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NPR host Scott Simon wraps up the week's news with a mix of analysis and features on a wide range of topics, including arts, sports, entertainment, and human interest.

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Soon after their wedding, Dr. Mimi Lee and Stephen Findley decided to create five embryos. Lee had just been diagnosed with breast cancer, and she worried that treatment would leave her infertile. Now that they're divorced, Lee wants to use them; Findley, however, does not.

Those embryos are at the heart of a court case that will soon decide a very modern problem: Which member of a divorced couple gets control of their frozen embryos?

Ten years ago, Ethel Curry rode out Hurricane Katrina in her upended refrigerator as it floated near the ceiling of her home in East Biloxi, Miss. As it went higher, she used a fan blade to break the ceiling tile.

"The rafters were so small, I had to hold on to each side to keep my head above the water," recalls Curry, who is 70 now. "And I stayed there 5 1/2 hours, until the water went down."

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SCOTT SIMON, HOST:

And it's now time for sports.

(SOUNDBITE OF MUSIC)

How can you tell if a city has come back from a tragedy as devastating as Hurricane Katrina?

Ten years after the levees failed in New Orleans, and the waters of Lake Pontchartrain, whipped up by Hurricane Katrina, flooded most of the city, New Orleans residents say there's been much progress since then.

A new NPR/Kaiser Family Foundation poll found that a majority surveyed — 54 percent — says New Orleans has mostly recovered, measured by returning population, new housing, jobs, infrastructure and quality of life.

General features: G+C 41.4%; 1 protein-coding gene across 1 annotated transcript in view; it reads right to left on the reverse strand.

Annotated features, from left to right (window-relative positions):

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SCOTT SIMON, HOST:

Copyright 2015 NPR. To see more, visit http://www.npr.org/.

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SCOTT SIMON, HOST:

May we begin by getting you to read the first paragraph of your first novel?

OTTESSA MOSHFEGH: Sure.

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SCOTT SIMON, HOST:

Time now for sports.

(SOUNDBITE OF MUSIC)

Copyright 2015 NPR. To see more, visit http://www.npr.org/.

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LINDA WERTHEIMER, HOST:

No one is certain exactly how the protest chant "hands up, don't shoot" got started, though Tory Russell says he has a good idea. Russell is co-founder of Hands Up United, an activist group which formed after the death of Michael Brown, the 18-year-old black man who was fatally shot by a white police officer in Ferguson, Mo., last August.

"It came after Dorian Johnson, the guy that was with Mike Brown, and others said that Mike Brown had his hands up," Russell says.

In tiny Tupper Lake, N.Y., a tourist destination in the Adirondacks, the Donut Shop serves up more than just donuts.

The Donut Shop also a laundromat, with a store selling knick knacks and souvenirs on the side. Co-owner Tina Merrihew says it's a winning combination.

"About 25 years ago, we bought it, and after cleaning out, we realized we had a lot of space in here, so we added the store," Merrihew says.

Locals and out-of-towners can come in with their dirty clothes and sit for a while with a coffee and watch it spin.

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